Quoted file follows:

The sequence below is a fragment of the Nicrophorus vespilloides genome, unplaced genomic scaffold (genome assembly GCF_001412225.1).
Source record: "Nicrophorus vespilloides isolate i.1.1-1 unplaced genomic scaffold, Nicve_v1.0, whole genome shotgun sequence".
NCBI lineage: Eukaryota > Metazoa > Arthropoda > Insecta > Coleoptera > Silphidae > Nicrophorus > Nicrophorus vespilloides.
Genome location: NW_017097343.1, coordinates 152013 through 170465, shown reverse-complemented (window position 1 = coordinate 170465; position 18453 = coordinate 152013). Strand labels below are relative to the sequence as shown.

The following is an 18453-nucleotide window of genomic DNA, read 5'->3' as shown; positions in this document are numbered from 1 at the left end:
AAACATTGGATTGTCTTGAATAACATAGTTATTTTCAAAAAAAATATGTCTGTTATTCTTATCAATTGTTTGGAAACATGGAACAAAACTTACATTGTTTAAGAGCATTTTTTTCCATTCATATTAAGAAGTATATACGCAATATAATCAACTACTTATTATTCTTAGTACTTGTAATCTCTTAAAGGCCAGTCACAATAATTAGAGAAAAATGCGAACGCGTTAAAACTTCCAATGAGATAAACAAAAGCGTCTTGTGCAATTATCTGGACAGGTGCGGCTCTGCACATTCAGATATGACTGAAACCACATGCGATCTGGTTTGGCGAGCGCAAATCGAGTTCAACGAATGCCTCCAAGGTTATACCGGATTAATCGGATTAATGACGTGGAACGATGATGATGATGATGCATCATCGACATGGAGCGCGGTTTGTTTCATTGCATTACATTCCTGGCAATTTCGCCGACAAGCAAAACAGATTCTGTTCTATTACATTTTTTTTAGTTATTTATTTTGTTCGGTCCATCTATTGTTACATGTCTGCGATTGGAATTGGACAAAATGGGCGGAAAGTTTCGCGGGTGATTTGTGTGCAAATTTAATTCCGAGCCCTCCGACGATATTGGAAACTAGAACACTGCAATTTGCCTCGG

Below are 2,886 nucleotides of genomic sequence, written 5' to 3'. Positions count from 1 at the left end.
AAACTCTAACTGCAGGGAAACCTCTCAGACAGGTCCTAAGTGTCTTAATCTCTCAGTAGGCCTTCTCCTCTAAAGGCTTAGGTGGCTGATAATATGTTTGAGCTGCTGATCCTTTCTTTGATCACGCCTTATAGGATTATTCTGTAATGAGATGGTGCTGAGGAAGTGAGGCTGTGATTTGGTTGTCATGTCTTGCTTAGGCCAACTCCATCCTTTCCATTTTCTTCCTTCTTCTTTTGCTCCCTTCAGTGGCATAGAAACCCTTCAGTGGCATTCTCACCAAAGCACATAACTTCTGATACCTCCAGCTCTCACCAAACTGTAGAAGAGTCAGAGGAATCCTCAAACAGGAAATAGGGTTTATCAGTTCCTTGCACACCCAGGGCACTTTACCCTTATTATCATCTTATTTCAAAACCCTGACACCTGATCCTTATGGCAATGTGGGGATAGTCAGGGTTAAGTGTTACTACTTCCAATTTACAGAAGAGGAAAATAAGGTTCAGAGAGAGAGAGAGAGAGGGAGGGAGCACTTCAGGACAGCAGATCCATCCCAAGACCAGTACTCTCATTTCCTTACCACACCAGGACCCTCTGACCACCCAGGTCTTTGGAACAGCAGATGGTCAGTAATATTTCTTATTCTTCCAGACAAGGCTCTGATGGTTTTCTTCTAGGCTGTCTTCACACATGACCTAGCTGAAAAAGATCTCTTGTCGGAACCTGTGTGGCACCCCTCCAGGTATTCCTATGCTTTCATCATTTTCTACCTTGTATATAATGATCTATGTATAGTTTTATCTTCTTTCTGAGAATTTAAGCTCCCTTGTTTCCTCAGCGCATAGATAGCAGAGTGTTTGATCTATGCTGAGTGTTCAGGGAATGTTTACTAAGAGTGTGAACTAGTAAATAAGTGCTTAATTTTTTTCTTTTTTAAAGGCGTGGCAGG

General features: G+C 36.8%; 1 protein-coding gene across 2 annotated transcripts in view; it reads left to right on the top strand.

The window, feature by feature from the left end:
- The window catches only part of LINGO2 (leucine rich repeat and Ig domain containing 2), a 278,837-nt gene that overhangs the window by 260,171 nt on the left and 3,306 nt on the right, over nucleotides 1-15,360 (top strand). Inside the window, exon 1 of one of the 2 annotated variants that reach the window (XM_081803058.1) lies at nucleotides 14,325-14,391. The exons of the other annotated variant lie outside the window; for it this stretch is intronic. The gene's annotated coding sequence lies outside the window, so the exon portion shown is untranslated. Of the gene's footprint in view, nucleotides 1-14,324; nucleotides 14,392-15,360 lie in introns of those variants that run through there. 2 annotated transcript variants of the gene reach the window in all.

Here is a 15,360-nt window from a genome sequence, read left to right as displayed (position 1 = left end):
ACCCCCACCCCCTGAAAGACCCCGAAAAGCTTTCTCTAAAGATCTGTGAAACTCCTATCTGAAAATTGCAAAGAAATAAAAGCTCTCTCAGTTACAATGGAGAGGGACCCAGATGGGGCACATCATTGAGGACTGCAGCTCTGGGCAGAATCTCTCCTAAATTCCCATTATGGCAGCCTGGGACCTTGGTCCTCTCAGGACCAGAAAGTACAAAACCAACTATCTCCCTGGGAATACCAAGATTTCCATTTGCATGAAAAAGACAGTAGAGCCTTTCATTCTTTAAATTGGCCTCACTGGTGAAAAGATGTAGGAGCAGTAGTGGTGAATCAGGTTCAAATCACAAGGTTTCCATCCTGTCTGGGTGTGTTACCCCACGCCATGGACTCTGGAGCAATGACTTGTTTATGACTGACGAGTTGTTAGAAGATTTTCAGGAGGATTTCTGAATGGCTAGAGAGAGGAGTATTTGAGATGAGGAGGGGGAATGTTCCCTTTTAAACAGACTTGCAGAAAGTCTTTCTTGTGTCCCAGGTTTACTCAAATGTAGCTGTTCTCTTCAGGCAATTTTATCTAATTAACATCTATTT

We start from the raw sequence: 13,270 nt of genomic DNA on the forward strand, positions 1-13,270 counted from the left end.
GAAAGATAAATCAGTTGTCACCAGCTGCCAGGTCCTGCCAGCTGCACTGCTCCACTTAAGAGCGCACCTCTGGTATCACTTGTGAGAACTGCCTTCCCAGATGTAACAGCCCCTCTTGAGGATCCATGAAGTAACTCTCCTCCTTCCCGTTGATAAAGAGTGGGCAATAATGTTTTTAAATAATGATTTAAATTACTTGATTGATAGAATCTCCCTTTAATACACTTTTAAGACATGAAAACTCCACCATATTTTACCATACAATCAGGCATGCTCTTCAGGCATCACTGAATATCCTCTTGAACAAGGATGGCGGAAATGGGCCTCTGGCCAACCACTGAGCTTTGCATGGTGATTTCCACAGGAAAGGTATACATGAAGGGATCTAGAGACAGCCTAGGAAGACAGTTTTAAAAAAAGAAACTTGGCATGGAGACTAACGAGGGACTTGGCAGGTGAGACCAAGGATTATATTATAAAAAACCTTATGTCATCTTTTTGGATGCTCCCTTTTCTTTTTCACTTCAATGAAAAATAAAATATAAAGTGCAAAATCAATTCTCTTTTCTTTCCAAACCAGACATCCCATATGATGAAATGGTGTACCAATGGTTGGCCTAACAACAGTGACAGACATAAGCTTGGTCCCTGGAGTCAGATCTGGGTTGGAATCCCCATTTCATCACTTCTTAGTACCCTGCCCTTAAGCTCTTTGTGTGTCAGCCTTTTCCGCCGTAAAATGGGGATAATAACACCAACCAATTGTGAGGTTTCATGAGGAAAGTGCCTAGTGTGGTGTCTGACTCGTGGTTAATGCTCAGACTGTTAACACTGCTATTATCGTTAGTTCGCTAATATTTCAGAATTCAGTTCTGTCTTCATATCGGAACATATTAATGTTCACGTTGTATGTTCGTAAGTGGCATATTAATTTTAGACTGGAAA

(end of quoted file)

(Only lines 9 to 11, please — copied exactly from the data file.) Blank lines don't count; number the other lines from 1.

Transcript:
General features: G+C 36.8%; 1 protein-coding gene across 2 annotated transcripts in view; it reads left to right on the top strand.

The window, feature by feature from the left end:
- The window catches only part of LINGO2 (leucine rich repeat and Ig domain containing 2), a 278,837-nt gene that overhangs the window by 260,171 nt on the left and 3,306 nt on the right, over nucleotides 1-15,360 (top strand). Inside the window, exon 1 of one of the 2 annotated variants that reach the window (XM_081803058.1) lies at nucleotides 14,325-14,391. The exons of the other annotated variant lie outside the window; for it this stretch is intronic. The gene's annotated coding sequence lies outside the window, so the exon portion shown is untranslated. Of the gene's footprint in view, nucleotides 1-14,324; nucleotides 14,392-15,360 lie in introns of those variants that run through there. 2 annotated transcript variants of the gene reach the window in all.